How brokenness can lead to thankfulness

I am flat on my back watching the rotation of the ceiling fan give off a low hum. Around and around and around it spins. My mind is following. I tilt a bit to my side to release the ache that is beginning to form near my spine. Blessed relief! For now.
Photo by Colin Maynard on Unsplash
I think about the dishes in the sink, and how I had to skip my workout this morning. Then there’s that pile of clean laundry on the floor beside me that promises to wrinkle if I don’t fold it soon. The bills need to be paid, counters wiped down, floors cleaned. The list grows and I wonder how long I will allow myself to lay in this pain free position before I tackle it.
It has been six weeks since I noticed the dull pain in my back. What started as an annoyance has turned into an ache that keeps me from falling asleep at night. I have tried ice and heat, chiropractic manipulation and TENS units, steroids and muscle relaxers. It still hurts, and my frustration is growing. My body can’t do what I want it to do.
I wonder if I will ever get better. I wonder what my life will feel like if I don’t. I allow my thoughts to go there for the moment. What if this is my new norm?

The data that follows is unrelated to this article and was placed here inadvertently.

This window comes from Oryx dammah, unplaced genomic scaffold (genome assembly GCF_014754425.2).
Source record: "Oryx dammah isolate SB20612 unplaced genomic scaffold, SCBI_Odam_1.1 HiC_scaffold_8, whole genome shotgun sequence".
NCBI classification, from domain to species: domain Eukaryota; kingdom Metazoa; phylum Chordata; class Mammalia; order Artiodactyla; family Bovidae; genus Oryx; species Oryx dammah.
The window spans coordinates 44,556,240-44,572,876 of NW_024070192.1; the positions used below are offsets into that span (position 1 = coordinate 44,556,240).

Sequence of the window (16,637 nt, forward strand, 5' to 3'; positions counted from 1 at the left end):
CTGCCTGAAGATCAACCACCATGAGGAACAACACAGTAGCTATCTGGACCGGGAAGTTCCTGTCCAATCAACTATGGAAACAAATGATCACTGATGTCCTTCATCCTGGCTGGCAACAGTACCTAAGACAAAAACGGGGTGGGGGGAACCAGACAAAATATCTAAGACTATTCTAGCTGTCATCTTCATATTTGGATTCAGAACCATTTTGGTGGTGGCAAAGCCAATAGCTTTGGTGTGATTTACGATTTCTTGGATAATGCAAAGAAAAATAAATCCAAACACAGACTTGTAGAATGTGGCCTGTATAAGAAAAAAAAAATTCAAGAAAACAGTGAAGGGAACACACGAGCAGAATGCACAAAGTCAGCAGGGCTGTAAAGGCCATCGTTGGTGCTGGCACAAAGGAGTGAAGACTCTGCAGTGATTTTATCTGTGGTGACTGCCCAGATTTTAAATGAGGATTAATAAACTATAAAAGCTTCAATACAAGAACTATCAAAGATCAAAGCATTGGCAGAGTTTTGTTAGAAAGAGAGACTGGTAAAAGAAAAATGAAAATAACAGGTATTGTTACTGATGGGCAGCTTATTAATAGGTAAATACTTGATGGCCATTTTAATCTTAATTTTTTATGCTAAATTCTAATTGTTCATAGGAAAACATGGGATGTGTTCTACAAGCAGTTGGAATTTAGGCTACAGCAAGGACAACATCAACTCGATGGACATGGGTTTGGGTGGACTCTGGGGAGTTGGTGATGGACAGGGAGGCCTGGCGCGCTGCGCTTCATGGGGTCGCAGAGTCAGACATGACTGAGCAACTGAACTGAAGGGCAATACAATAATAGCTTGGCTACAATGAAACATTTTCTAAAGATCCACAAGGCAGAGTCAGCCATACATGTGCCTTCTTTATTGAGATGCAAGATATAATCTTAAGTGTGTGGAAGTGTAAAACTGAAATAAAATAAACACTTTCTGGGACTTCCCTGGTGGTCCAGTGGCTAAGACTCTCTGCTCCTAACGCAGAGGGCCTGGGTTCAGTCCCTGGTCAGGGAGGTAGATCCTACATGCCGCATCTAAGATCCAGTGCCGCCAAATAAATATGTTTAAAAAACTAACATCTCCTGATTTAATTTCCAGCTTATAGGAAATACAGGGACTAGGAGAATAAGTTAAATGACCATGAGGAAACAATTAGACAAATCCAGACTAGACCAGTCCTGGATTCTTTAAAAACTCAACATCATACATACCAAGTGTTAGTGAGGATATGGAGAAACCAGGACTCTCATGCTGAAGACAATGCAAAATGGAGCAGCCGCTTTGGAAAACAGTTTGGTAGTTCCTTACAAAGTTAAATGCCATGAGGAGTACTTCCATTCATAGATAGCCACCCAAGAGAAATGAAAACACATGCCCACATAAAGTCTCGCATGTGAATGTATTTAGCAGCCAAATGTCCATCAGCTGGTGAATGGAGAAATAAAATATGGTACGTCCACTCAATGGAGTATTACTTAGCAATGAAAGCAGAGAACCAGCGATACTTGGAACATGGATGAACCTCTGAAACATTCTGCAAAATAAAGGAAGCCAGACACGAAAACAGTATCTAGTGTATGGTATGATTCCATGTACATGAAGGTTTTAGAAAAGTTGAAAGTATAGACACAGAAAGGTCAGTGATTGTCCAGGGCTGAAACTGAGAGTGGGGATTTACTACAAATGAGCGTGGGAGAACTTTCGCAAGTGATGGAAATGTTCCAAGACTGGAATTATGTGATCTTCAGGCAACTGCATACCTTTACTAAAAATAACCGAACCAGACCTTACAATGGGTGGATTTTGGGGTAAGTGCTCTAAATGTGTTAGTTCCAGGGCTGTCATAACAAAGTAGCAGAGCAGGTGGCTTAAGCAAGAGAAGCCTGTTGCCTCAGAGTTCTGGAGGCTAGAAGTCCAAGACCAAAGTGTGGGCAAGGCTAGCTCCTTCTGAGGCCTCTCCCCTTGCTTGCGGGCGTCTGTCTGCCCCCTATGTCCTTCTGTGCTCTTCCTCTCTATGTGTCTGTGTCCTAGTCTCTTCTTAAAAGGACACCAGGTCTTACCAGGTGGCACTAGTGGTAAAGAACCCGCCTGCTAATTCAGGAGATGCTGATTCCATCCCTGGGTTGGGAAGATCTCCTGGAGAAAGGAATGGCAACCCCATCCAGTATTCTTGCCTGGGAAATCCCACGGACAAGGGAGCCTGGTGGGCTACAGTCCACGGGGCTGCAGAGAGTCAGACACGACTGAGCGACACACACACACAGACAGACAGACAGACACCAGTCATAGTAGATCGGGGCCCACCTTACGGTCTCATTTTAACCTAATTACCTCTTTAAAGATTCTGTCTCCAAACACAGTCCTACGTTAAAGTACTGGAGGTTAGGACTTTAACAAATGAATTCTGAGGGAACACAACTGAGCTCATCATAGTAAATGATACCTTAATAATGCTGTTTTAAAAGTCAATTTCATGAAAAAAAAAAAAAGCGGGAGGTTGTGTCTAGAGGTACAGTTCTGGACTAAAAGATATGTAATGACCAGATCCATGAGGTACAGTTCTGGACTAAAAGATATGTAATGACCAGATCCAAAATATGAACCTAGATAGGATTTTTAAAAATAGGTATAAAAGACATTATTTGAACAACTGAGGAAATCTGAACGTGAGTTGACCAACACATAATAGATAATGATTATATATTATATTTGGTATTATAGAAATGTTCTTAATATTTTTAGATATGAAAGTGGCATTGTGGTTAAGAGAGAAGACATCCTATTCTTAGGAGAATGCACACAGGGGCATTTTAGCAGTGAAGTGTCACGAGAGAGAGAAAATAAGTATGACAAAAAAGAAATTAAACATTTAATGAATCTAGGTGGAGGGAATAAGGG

That old saying of absence making the heart grow fonder is ringing true. I realize how I never miss something more than when I know I can’t have it. (Think donuts on a diet. That soft dough filled with a rich, sweet cream finished off with a dusting of finely sifted powdered sugar that sticks to your lips with every savored bite.)
There are a lot of things that I take for granted, but this recent loss of mobility has me taking inventory. I look around to receive what surrounds me. What would I miss if it were taken away? This thought has been moving me from a position of expectation to a posture of thankfulness. What would I miss if it were taken away today?
My family? Obviously!
My home? Of course.
My community? Definitely.
My eyesight? Without question.
Donuts? I’m not going to answer that.
But what I will say is that my life is filled to the brim and spilling over with things that bring me joy, happiness, and contentment. And I know that I miss out on the beauty of all I have been given when I focus on what I still want. I feel ashamed at how I can so easily grumble over what I feel is missing.
I see how this leads me to the crossroads of contentment: will I focus my life on that for which I am thankful or will I focus it on what I lack?
I hope and pray that my mobility will soon return to me, and I won’t pretend that such a loss would not be devastating. But contentment is a journey; one that takes time, intention, and practice. It’s found at the end of the road that is travelled one step at a time, one day at a time.
As for today, I am walking (or more accurately, laying) thankful.
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